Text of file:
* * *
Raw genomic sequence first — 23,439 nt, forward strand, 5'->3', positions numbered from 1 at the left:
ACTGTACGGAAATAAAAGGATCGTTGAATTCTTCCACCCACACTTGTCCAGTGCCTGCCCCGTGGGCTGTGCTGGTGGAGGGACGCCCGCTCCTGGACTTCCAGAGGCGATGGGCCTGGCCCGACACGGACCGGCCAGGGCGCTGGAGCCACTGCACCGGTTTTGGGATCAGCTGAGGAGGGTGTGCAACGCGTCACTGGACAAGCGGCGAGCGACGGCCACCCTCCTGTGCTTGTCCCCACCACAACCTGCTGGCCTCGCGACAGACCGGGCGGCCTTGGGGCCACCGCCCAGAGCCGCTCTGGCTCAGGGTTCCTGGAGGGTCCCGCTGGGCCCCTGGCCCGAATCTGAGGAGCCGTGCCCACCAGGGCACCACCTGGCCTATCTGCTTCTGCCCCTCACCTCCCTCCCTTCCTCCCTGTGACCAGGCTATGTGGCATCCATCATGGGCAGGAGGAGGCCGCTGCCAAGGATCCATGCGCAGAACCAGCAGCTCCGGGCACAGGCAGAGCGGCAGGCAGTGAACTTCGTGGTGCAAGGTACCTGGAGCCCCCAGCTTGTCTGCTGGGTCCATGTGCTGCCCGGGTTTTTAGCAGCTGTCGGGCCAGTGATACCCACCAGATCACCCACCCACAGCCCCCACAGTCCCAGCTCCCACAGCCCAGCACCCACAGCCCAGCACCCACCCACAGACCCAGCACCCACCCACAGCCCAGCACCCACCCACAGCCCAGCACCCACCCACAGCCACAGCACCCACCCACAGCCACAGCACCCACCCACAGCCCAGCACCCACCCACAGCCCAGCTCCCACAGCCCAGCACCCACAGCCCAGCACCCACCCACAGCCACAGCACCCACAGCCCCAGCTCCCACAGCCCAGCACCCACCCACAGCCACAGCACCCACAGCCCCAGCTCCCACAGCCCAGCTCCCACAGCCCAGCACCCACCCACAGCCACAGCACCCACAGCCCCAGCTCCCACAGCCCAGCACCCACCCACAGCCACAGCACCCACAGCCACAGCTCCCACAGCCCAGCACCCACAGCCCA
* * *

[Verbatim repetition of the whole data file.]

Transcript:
Raw genomic sequence first — 23,439 nt, forward strand, 5'->3', positions numbered from 1 at the left:
ACTGTACGGAAATAAAAGGATCGTTGAATTCTTCCACCCACACTTGTCCAGTGCCTGCCCCGTGGGCTGTGCTGGTGGAGGGACGCCCGCTCCTGGACTTCCAGAGGCGATGGGCCTGGCCCGACACGGACCGGCCAGGGCGCTGGAGCCACTGCACCGGTTTTGGGATCAGCTGAGGAGGGTGTGCAACGCGTCACTGGACAAGCGGCGAGCGACGGCCACCCTCCTGTGCTTGTCCCCACCACAACCTGCTGGCCTCGCGACAGACCGGGCGGCCTTGGGGCCACCGCCCAGAGCCGCTCTGGCTCAGGGTTCCTGGAGGGTCCCGCTGGGCCCCTGGCCCGAATCTGAGGAGCCGTGCCCACCAGGGCACCACCTGGCCTATCTGCTTCTGCCCCTCACCTCCCTCCCTTCCTCCCTGTGACCAGGCTATGTGGCATCCATCATGGGCAGGAGGAGGCCGCTGCCAAGGATCCATGCGCAGAACCAGCAGCTCCGGGCACAGGCAGAGCGGCAGGCAGTGAACTTCGTGGTGCAAGGTACCTGGAGCCCCCAGCTTGTCTGCTGGGTCCATGTGCTGCCCGGGTTTTTAGCAGCTGTCGGGCCAGTGATACCCACCAGATCACCCACCCACAGCCCCCACAGTCCCAGCTCCCACAGCCCAGCACCCACAGCCCAGCACCCACCCACAGACCCAGCACCCACCCACAGCCCAGCACCCACCCACAGCCCAGCACCCACCCACAGCCACAGCACCCACCCACAGCCACAGCACCCACCCACAGCCCAGCACCCACCCACAGCCCAGCTCCCACAGCCCAGCACCCACAGCCCAGCACCCACCCACAGCCACAGCACCCACAGCCCCAGCTCCCACAGCCCAGCACCCACCCACAGCCACAGCACCCACAGCCCCAGCTCCCACAGCCCAGCTCCCACAGCCCAGCACCCACCCACAGCCACAGCACCCACAGCCCCAGCTCCCACAGCCCAGCACCCACCCACAGCCACAGCACCCACAGCCACAGCTCCCACAGCCCAGCACCCACAGCCCA